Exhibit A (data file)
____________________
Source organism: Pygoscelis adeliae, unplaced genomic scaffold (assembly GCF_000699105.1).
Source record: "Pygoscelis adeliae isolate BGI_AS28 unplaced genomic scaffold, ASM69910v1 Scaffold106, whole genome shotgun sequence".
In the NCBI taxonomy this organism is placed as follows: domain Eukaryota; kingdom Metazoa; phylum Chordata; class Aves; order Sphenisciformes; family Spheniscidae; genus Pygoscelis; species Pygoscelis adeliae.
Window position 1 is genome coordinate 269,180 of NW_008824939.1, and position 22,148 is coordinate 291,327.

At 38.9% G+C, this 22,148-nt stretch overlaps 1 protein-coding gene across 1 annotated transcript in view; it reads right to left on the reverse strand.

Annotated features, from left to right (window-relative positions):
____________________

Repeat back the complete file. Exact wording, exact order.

Source organism: Pygoscelis adeliae, unplaced genomic scaffold (assembly GCF_000699105.1).
Source record: "Pygoscelis adeliae isolate BGI_AS28 unplaced genomic scaffold, ASM69910v1 Scaffold106, whole genome shotgun sequence".
In the NCBI taxonomy this organism is placed as follows: domain Eukaryota; kingdom Metazoa; phylum Chordata; class Aves; order Sphenisciformes; family Spheniscidae; genus Pygoscelis; species Pygoscelis adeliae.
Window position 1 is genome coordinate 269,180 of NW_008824939.1, and position 22,148 is coordinate 291,327.

At 38.9% G+C, this 22,148-nt stretch overlaps 1 protein-coding gene across 1 annotated transcript in view; it reads right to left on the reverse strand.

Annotated features, from left to right (window-relative positions):